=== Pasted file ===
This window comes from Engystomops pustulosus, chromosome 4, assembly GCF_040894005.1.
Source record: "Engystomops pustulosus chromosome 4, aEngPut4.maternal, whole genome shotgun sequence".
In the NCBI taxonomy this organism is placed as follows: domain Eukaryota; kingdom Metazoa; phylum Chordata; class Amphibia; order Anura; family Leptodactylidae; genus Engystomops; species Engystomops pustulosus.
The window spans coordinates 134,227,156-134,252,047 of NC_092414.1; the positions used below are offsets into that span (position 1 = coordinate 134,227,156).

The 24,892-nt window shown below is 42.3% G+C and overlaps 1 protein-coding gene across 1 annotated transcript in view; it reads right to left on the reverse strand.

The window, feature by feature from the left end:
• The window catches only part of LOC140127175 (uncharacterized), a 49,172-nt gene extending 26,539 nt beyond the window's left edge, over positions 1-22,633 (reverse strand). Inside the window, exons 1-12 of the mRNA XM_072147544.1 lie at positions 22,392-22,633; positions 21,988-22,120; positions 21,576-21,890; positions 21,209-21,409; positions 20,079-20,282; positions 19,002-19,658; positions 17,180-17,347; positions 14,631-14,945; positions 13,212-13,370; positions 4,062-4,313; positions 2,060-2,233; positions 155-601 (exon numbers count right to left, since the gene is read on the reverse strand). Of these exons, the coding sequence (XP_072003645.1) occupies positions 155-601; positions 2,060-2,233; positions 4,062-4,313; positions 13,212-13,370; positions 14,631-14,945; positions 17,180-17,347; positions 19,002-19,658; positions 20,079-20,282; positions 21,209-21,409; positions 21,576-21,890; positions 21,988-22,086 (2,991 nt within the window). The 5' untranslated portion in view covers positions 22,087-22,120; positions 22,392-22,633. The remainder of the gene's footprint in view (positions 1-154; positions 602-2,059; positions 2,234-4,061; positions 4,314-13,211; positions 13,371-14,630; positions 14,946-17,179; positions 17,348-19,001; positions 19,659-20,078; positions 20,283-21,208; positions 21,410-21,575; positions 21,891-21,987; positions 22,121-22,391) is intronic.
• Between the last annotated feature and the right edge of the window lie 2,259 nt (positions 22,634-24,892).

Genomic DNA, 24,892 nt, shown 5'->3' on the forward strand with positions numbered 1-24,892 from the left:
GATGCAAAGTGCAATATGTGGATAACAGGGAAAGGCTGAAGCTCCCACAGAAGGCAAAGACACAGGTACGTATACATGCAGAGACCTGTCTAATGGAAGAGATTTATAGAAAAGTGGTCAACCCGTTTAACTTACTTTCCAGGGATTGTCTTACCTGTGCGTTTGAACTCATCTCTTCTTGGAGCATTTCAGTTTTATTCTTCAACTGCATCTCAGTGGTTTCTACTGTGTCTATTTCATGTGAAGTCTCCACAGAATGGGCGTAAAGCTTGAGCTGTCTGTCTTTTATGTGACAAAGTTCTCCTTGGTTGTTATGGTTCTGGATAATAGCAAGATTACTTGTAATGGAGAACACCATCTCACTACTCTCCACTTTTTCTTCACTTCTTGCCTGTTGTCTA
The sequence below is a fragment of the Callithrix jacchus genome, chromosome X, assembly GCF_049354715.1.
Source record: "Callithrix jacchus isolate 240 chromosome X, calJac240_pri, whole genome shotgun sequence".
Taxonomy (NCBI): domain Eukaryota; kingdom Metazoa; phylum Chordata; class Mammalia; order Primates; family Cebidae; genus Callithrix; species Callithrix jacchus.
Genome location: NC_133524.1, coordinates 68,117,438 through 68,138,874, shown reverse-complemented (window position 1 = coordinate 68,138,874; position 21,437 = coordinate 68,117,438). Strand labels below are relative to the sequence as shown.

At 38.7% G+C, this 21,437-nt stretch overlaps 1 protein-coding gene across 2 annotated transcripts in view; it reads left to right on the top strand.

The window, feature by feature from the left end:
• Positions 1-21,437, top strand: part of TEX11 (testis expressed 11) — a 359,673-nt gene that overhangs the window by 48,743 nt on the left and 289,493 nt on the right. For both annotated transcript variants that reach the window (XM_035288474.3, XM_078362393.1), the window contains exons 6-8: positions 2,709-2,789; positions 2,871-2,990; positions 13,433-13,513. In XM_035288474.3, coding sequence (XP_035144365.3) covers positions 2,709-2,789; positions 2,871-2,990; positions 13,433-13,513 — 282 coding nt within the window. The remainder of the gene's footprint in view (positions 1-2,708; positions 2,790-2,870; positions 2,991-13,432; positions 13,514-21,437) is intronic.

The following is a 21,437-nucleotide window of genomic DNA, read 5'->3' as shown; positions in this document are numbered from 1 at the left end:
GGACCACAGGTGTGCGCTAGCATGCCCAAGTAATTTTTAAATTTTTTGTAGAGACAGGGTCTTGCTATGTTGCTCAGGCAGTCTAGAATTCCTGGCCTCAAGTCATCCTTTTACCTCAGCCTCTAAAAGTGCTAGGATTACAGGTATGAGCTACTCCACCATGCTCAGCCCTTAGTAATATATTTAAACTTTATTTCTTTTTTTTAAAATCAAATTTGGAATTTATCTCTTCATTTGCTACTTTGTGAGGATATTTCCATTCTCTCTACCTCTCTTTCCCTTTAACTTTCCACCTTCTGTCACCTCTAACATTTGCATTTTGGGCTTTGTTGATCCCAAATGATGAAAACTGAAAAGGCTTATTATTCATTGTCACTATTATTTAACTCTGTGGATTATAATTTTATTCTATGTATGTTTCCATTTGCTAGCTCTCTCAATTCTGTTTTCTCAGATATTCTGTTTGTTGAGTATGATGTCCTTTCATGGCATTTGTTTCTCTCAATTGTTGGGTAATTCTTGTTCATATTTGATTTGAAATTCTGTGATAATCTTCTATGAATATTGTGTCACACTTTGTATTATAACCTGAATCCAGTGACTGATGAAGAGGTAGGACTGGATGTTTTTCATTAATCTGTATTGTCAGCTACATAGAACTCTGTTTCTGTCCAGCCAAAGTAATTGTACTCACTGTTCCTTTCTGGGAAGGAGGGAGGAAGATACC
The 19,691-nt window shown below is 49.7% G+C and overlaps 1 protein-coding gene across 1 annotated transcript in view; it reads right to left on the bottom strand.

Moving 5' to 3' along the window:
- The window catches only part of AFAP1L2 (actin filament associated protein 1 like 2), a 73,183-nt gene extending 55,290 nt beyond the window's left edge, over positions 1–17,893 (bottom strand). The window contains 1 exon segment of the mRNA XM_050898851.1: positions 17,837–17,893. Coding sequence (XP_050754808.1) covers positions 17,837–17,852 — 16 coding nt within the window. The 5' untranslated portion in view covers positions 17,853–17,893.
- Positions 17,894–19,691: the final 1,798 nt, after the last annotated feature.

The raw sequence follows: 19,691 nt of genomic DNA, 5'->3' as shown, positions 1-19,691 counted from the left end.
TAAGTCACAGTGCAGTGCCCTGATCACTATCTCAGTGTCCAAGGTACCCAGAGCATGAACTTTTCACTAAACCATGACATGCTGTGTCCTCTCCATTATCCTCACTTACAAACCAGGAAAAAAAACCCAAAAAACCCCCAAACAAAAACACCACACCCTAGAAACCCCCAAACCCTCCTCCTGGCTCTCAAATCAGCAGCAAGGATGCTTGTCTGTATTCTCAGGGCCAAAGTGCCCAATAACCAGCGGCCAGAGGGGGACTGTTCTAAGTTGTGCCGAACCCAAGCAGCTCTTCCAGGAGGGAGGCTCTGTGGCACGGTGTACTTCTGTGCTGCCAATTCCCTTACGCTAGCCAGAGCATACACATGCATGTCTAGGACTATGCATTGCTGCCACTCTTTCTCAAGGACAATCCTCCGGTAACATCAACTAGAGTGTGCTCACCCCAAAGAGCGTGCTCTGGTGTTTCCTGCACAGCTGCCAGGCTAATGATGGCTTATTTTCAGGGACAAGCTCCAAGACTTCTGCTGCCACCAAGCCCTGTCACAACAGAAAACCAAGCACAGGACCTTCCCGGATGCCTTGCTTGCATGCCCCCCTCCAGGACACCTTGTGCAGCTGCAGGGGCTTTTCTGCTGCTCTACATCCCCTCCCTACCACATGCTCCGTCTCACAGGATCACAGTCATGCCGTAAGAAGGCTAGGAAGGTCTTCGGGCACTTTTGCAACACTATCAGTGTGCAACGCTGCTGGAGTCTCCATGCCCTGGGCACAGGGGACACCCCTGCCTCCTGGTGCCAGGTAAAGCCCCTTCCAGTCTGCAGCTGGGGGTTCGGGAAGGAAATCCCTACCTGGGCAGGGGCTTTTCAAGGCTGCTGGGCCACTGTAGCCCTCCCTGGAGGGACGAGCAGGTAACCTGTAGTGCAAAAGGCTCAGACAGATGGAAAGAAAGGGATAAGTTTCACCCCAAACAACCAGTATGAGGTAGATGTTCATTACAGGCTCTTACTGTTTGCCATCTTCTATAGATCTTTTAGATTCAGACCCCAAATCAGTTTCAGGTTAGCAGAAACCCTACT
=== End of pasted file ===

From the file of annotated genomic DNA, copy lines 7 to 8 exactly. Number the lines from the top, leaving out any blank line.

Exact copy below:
• The window catches only part of LOC140127175 (uncharacterized), a 49,172-nt gene extending 26,539 nt beyond the window's left edge, over positions 1-22,633 (reverse strand). Inside the window, exons 1-12 of the mRNA XM_072147544.1 lie at positions 22,392-22,633; positions 21,988-22,120; positions 21,576-21,890; positions 21,209-21,409; positions 20,079-20,282; positions 19,002-19,658; positions 17,180-17,347; positions 14,631-14,945; positions 13,212-13,370; positions 4,062-4,313; positions 2,060-2,233; positions 155-601 (exon numbers count right to left, since the gene is read on the reverse strand). Of these exons, the coding sequence (XP_072003645.1) occupies positions 155-601; positions 2,060-2,233; positions 4,062-4,313; positions 13,212-13,370; positions 14,631-14,945; positions 17,180-17,347; positions 19,002-19,658; positions 20,079-20,282; positions 21,209-21,409; positions 21,576-21,890; positions 21,988-22,086 (2,991 nt within the window). The 5' untranslated portion in view covers positions 22,087-22,120; positions 22,392-22,633. The remainder of the gene's footprint in view (positions 1-154; positions 602-2,059; positions 2,234-4,061; positions 4,314-13,211; positions 13,371-14,630; positions 14,946-17,179; positions 17,348-19,001; positions 19,659-20,078; positions 20,283-21,208; positions 21,410-21,575; positions 21,891-21,987; positions 22,121-22,391) is intronic.
• Between the last annotated feature and the right edge of the window lie 2,259 nt (positions 22,634-24,892).